A Discussion on Antifragile Software

by Martin Monperrus

Questions by Russ Miller and Bett Correa. Answers by Martin Monperrus, based on the paper "Principles of Antifragile Software"

Please explain what is meant by Antifragile by Taleb?
Antifragile by Taleb is a radically new perspective on errors. The classical thinking on errors is that:

  1. they are bad;
  2. they should predicted;
  3. they should be removed – the utopia of error-free systems.

Taleb claims the opposite: 1) errors are good, 2) they should not predicted, 3) they should be encouraged. He presents many arguments and examples to support his claim.

First, for “errors are good”, let's consider the immune system, if not continuously exercised with microbes (the errors), it becomes weak.

Second, for “errors should not be predicted”, the argument is that predictions are always eventually broken, because we live a highly complex and chaotic world. When predictions turned to be false, such as for instance the maximum height of tsunami on Japan coasts, this becomes a catastrophe (Fukushima).

Third, on encouraging errors, Taleb says that there is an intrinsic value in errors. For instance, all dead Silicon Valley startups can be considered as failures. However, beyond their failures, they all contribute to the world with something very good: they prepare a market for the followers, they leave an idea, a technology that will later flourish, etc.

All those three points, errors are good, they should not predicted, they should be encouraged, have never been put together, and so crisply. And it gives the simplest definition of antifragility: “the antifragile loves errors”.

What about this book/concept inspired you to write the paper?
Antifragile contains examples in many different domains. For instance, I already cited the example of immune systems. Taleb likes a lot to discuss finance, politics, medicine. However, what he says has a lot to do with engineering, and many readers have seen this.

I'm a software engineer, fascinated by bugs -- that is, “errors” – for years. I'm researching in that field. When I read all this dicussion about the nature of errors, the classical perspective against the antifragile perspective, it was kind of a shock. And I started to consider that “the antifragile loves errors” can be interpreted as an engineering principle. I started to revisit the classical perspective on software errors, I looked for papers and books along this new line of thought, found very few of them, and decided that I had to write this paper and start researching in this direction.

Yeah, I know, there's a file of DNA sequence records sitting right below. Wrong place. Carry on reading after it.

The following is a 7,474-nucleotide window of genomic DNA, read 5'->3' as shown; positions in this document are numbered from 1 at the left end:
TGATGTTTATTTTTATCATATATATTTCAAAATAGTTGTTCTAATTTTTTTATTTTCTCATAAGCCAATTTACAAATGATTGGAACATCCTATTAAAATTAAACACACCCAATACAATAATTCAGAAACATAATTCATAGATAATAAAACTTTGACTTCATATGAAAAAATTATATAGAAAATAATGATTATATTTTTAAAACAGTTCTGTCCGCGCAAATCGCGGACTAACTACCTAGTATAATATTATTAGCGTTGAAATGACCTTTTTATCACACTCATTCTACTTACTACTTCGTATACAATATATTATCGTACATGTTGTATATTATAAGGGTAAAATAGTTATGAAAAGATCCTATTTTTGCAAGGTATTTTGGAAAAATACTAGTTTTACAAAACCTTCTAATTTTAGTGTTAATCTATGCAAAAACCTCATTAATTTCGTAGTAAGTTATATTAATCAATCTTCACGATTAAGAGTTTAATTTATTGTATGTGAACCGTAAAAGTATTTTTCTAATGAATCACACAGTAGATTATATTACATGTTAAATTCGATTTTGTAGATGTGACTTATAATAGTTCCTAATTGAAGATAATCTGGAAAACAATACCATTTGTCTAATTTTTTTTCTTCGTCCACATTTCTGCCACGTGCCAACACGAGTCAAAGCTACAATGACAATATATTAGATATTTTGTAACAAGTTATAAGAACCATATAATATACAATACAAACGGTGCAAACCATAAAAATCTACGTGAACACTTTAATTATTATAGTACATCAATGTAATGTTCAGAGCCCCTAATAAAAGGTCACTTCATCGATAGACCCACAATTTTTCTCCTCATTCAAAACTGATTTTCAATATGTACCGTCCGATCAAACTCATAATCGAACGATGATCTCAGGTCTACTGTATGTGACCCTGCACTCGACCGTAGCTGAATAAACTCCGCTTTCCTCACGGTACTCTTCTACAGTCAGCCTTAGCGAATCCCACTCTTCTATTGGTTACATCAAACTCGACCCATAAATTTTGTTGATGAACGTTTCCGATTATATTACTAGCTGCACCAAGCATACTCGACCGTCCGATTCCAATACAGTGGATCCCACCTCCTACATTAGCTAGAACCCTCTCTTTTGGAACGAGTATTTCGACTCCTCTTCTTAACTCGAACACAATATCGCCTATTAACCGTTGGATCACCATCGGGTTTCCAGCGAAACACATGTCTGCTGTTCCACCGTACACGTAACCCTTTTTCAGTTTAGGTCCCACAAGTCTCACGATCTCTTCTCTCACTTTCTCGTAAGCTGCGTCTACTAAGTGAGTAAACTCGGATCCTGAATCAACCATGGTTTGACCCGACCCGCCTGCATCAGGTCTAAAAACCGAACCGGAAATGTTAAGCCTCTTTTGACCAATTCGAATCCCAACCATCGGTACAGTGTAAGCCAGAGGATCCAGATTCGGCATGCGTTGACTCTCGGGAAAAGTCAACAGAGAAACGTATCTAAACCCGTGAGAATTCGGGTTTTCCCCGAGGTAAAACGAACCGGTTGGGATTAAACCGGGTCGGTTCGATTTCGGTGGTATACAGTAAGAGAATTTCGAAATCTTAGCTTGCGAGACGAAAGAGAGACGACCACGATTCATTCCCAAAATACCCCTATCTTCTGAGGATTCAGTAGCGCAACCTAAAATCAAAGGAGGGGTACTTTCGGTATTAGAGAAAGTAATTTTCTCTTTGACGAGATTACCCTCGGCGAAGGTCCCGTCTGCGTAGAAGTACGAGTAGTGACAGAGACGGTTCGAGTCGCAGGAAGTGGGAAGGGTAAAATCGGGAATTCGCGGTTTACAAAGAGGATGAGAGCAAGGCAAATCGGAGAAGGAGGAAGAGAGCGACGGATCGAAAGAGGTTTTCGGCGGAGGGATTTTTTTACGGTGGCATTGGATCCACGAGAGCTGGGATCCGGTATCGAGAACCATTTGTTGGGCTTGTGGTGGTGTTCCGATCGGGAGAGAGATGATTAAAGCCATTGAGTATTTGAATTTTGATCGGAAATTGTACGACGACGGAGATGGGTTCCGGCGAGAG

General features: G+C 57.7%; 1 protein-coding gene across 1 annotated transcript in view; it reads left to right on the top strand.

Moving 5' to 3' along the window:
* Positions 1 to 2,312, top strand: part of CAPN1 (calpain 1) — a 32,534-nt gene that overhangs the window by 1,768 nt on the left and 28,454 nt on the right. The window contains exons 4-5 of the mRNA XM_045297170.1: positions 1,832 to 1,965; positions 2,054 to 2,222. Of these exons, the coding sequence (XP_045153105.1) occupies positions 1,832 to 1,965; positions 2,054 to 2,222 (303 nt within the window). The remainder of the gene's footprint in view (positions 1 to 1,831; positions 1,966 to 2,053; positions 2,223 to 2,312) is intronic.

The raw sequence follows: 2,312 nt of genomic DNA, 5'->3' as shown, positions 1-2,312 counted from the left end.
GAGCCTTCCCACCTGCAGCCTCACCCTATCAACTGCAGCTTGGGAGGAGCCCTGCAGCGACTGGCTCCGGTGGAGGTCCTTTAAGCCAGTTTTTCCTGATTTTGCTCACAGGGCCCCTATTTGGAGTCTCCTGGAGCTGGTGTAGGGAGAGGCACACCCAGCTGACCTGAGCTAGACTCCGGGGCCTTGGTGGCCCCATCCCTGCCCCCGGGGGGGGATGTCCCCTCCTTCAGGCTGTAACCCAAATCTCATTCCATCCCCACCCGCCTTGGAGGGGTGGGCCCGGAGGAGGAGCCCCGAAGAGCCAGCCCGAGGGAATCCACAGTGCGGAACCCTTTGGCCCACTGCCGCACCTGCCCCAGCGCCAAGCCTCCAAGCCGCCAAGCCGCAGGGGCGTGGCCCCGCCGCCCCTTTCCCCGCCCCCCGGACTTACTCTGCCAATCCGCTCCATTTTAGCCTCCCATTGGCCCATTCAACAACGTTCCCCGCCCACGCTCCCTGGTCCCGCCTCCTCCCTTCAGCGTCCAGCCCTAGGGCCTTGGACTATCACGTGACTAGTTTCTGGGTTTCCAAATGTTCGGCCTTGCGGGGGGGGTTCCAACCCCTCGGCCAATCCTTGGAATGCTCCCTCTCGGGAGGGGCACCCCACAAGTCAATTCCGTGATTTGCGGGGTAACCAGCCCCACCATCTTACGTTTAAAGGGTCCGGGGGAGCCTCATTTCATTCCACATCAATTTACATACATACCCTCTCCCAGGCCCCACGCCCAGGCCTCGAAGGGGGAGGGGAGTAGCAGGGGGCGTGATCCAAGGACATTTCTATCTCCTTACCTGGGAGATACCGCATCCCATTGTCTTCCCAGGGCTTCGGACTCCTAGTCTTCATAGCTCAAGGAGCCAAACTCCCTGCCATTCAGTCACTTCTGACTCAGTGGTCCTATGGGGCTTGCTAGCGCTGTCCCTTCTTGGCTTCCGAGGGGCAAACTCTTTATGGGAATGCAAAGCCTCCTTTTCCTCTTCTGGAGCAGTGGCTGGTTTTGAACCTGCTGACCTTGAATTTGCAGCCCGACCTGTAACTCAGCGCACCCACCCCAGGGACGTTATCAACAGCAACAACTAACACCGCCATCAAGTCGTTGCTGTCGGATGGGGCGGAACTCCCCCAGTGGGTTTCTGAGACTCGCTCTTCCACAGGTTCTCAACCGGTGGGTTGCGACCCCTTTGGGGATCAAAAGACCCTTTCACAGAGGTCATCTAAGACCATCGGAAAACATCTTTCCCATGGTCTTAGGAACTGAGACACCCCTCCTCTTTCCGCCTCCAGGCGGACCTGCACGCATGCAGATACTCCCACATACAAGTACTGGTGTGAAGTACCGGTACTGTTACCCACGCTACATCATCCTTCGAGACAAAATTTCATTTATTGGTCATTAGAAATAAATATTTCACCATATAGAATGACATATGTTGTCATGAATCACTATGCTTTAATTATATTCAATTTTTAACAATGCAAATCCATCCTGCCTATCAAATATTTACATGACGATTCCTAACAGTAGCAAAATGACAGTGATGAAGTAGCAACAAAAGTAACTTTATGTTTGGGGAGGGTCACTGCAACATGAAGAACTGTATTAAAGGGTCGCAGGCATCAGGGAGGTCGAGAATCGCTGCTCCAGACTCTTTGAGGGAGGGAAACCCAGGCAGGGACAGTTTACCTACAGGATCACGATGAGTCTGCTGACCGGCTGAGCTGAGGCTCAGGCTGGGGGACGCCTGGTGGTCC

Don't we already have this concept? (e.g. high availability)?
No. Classical reliability engineering is about engineering robust software systems, and high availability is along this line. The word resilience is on the hype, it may mean robustness against catastrophic errors, but it is not the “loving errors”. So no, there is no well-known equivalent concept. However, I found very related ideas in some early papers. In a 1975 paper, Yau and Cheung from Northwestern University, suggested to insert ghost planes in air traffic control systems, if the ghost plane lands safely, it says something about the ability of the system, the operators and other planes to resist to pertubations. Inserting a ghost plane is rather close to artificially creating an errror. However, this is a very isolated case in an engineering landscape where 1) errors are considered bad 2) they should predicted 3) they should be removed.

You talk about the triad from Taleb's book, fragile, robust, and antifragile -- can you give examples of each with respect to software to help map the concept more clearly to software?
Of course! Last december, one day, my software development environment was suddenly broken: no way to start it, the program crashed just after booting it, with no clear errors. It took me weeks to understand the problem and be able to work with that program again. The reason is that I installed in my browser a plugin for chatting with my colleagues in Norway. Through a complex chain of dependencies between my browser and my development environment , and because of a stack of fragile software, this chat plugin broke my development environment. This is simply pure fragility. Indeed, everybody has a good story about an example of software fragility, for example in the 80ies and 90ies ending the famous “blue screen of death”. There is great imbalance between fragility and robustness, we always remember a single failure, but it's hard to recall an example of a software application that properly works in all circumstances, a robust one. On kind of robustness specific to software is with respect to time. Software does not physically decay. However, over time, they are used in a number of different environments, for different usages, if software is used for decades, it is robust over time and changes, and this is very impressive. The TeX typesetting system, for instance, in one such system.